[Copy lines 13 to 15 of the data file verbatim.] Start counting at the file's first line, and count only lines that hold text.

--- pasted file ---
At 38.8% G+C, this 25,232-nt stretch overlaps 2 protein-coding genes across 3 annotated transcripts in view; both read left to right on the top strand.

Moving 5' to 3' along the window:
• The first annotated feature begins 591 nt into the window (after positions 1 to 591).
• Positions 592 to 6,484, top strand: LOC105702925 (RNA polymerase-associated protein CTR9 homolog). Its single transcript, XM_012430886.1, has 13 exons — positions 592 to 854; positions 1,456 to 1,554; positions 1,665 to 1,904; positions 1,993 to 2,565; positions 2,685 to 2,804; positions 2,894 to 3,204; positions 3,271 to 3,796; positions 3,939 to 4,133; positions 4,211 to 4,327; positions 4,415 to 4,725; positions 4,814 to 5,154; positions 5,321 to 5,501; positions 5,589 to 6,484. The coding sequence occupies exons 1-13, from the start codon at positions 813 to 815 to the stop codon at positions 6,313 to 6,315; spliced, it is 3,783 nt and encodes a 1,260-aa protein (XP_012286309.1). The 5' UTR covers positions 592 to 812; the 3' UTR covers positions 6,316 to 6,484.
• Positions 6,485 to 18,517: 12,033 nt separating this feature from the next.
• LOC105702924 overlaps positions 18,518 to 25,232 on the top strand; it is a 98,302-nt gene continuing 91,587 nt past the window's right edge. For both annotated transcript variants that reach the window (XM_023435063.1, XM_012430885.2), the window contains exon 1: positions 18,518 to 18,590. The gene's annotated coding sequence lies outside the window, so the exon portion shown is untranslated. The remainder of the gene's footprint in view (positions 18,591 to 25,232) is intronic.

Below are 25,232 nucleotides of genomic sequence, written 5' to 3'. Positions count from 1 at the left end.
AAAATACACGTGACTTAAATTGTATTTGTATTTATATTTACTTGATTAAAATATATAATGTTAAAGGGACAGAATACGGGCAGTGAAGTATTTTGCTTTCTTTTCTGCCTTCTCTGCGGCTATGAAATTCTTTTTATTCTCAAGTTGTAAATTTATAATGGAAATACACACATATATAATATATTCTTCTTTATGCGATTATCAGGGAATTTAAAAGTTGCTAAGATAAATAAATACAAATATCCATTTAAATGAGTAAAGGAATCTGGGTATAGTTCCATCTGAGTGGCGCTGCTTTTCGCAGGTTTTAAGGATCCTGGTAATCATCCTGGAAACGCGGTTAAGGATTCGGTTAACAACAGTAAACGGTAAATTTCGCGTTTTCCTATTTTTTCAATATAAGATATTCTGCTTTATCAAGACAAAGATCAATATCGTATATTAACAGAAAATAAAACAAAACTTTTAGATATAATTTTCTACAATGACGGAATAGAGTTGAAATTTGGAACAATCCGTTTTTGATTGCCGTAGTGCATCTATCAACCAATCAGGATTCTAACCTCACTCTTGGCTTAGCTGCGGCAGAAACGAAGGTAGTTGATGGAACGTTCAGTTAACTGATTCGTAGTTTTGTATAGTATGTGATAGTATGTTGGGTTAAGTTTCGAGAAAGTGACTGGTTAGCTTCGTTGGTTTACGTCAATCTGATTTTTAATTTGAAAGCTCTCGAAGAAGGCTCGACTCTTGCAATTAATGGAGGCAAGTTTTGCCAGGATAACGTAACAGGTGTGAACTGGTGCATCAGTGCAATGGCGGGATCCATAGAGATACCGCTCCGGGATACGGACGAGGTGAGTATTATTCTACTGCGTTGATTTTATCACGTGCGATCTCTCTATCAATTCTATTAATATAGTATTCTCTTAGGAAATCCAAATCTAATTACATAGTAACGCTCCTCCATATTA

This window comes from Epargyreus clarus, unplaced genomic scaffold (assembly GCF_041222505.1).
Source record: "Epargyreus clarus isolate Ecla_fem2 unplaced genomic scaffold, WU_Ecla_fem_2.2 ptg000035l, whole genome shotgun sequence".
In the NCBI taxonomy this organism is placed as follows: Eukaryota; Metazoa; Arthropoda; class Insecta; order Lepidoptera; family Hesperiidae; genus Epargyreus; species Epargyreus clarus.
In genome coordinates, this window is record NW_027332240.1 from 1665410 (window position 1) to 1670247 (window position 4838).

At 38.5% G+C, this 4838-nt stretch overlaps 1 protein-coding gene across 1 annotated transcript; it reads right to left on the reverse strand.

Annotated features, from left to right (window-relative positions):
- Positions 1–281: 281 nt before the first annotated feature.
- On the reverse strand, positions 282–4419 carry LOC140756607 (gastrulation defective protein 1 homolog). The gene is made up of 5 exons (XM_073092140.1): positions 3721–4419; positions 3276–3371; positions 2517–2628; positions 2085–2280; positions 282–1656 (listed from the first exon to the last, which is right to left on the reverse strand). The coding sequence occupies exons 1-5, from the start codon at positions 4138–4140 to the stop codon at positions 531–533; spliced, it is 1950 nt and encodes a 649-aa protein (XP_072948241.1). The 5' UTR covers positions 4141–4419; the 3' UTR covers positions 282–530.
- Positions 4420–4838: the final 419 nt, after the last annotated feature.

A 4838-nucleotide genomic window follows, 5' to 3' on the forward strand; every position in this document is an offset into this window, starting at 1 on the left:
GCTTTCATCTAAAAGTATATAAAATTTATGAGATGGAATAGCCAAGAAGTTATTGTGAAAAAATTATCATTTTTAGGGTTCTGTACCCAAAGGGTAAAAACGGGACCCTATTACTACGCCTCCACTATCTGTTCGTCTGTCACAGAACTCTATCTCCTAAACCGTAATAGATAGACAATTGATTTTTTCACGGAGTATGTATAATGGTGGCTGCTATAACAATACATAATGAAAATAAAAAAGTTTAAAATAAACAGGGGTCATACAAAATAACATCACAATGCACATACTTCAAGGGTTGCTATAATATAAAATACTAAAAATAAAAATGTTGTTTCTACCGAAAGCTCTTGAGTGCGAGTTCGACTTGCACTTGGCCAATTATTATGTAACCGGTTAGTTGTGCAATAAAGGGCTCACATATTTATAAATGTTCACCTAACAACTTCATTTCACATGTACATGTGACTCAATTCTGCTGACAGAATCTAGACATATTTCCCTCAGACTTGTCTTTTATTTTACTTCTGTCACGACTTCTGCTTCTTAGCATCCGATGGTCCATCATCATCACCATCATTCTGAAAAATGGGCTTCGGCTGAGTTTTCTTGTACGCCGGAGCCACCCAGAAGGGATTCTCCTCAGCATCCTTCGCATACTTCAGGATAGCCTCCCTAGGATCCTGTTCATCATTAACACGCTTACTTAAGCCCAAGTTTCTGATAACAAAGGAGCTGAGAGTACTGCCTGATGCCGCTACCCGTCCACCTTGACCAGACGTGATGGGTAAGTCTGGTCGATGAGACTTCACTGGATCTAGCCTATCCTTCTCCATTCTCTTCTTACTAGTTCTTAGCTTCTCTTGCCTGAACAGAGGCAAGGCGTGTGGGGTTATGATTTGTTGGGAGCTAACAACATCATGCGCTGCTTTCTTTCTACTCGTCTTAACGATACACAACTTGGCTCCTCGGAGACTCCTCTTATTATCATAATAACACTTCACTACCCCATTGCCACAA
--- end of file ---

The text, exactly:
At 38.5% G+C, this 4838-nt stretch overlaps 1 protein-coding gene across 1 annotated transcript; it reads right to left on the reverse strand.

Annotated features, from left to right (window-relative positions):
- Positions 1–281: 281 nt before the first annotated feature.